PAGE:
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Alien Life Not Found in Universe Because it Died Out


There could be a simple reason why the universe shows signs of alien life while astronomers have struggled to find concrete evidence, the aliens are all gone.

A pair of scientists at the Australian National University posed this possibility in a new study published in the journal Astrobiology. Collaborating on the paper was Aditya Chopra, of ANU's Research School of Earth Sciences, and Charley Lineweaver, of the school's Planetary Science Institute.

"The universe is probably filled with habitable planets, so many scientists think it should be teeming with aliens," Chopra said in a press release. "Early life is fragile, so we believe it rarely evolves quickly enough to survive.

"Most early planetary environments are unstable. To produce a habitable planet, life forms need to regulate greenhouse gases such as water and carbon dioxide to keep surface temperatures stable."

The researchers suggested Venus and Mars were habitable four billion years ago, as was Earth. The problem Venus and Mars faced was one the Earth handled, and thus sustained microbial life: the ability to "stabilize the rapidly changing environment."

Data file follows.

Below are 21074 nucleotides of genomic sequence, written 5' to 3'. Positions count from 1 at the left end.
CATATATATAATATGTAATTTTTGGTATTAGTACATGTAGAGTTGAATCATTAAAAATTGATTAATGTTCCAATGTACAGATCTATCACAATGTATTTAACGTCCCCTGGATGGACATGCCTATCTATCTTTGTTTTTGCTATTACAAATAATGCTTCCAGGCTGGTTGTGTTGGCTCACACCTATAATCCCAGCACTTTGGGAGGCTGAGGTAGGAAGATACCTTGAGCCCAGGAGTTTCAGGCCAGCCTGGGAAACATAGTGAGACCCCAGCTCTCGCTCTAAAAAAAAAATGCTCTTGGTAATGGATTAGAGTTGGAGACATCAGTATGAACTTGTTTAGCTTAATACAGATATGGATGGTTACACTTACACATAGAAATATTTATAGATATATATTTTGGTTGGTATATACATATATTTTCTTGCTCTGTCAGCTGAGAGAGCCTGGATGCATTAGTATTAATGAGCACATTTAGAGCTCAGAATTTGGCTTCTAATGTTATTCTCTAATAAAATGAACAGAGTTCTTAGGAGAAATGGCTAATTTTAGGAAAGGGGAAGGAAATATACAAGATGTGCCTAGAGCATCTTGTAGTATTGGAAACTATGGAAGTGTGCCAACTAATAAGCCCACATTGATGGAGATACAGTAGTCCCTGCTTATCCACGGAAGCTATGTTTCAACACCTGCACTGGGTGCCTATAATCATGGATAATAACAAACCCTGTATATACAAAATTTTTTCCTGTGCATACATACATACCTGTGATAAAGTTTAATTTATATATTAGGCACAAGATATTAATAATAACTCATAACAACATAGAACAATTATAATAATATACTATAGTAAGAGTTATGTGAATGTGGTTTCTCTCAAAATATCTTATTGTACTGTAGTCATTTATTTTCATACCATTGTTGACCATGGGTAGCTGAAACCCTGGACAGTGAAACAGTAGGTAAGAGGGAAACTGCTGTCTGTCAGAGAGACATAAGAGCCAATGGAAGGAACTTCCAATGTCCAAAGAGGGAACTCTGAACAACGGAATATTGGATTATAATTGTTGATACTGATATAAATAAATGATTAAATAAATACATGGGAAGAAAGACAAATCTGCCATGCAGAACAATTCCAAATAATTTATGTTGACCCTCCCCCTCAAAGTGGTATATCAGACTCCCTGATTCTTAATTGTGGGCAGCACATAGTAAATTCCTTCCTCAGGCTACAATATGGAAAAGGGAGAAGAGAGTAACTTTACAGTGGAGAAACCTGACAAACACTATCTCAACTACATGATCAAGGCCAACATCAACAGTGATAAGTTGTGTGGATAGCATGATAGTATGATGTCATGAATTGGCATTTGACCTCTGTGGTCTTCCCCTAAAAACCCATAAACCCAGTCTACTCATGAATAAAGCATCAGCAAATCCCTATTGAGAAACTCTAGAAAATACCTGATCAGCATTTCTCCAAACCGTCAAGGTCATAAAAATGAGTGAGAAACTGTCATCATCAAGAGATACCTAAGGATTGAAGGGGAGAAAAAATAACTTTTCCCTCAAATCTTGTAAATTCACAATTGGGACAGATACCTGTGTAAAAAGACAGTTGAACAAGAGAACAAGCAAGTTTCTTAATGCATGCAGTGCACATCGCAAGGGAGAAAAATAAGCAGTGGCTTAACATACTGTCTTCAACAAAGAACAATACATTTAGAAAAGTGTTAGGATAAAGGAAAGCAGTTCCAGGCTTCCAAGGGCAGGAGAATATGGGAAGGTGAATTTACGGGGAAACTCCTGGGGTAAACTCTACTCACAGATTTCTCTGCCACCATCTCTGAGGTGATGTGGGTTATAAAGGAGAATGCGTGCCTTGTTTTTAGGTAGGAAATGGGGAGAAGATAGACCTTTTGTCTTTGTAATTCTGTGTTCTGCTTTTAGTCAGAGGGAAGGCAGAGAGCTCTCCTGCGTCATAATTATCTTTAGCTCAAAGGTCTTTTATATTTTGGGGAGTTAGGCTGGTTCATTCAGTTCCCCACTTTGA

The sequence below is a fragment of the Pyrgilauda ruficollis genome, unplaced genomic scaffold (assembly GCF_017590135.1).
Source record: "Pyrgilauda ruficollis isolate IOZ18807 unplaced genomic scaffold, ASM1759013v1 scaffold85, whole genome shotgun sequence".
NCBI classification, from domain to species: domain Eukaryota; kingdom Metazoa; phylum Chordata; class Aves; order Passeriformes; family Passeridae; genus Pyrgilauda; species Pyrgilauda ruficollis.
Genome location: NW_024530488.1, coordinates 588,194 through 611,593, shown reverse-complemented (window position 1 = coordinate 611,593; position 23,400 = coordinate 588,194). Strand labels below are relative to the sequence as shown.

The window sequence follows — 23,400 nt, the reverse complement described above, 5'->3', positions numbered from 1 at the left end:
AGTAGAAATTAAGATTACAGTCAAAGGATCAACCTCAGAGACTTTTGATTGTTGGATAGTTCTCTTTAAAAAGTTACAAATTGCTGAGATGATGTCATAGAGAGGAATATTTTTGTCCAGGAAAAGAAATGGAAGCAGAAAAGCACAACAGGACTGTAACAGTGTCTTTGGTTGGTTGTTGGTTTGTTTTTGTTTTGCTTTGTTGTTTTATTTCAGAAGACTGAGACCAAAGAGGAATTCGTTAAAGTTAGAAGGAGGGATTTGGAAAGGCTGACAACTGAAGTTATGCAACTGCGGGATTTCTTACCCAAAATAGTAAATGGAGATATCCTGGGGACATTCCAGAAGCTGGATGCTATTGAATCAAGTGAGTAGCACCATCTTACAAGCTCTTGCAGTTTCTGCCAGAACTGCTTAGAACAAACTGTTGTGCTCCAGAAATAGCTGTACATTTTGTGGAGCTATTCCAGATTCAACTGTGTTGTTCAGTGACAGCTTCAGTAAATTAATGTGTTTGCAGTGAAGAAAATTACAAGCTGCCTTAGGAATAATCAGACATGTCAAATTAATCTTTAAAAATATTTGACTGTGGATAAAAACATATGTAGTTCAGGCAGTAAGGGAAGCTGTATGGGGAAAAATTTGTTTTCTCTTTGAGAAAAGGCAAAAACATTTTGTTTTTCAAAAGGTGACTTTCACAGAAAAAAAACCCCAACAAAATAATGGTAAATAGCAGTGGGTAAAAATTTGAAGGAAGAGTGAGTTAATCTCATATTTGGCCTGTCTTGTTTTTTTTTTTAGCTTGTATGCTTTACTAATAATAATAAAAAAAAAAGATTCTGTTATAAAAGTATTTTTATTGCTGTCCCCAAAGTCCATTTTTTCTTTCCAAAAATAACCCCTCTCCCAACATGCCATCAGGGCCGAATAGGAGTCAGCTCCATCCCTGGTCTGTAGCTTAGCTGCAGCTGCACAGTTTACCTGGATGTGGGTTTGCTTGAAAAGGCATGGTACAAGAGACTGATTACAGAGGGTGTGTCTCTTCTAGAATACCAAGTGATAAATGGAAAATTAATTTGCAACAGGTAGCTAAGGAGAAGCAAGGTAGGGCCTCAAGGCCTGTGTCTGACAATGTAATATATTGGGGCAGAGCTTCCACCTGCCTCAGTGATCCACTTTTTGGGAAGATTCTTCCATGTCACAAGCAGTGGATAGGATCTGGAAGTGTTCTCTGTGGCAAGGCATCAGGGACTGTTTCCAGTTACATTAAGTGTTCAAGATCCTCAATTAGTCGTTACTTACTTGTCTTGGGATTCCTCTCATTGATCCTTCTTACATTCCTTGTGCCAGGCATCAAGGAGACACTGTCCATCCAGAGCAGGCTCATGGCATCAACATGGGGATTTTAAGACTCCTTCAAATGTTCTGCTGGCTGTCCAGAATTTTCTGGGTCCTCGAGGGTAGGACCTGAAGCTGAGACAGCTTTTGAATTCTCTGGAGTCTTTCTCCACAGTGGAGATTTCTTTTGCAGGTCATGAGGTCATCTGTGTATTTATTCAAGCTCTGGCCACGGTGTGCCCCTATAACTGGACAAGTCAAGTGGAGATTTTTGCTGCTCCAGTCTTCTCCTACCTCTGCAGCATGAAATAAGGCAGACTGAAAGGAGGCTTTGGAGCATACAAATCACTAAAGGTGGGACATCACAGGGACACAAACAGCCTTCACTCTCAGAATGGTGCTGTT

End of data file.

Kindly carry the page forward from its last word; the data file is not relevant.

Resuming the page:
In 1950, Enrico Fermi noted how "habitable" exoplanets seem to be all over the known universe yet no evidence of past microbial life has been found to date. Even with various technological advances, that still holds true today, thus Fermi's Paradox.

Chopra and Linewater dubbed their theory the Gaian Bottleneck and they believe it explains Fermi's Paradox.

"Life on Earth probably played a leading role in stabilising the planet's climate," Chopra said. "The mystery of why we haven't yet found signs of aliens may have less to do with the likelihood of the origin of life or intelligence and have more to do with the rarity of the rapid emergence of biological regulation of feedback cycles on planetary surfaces."

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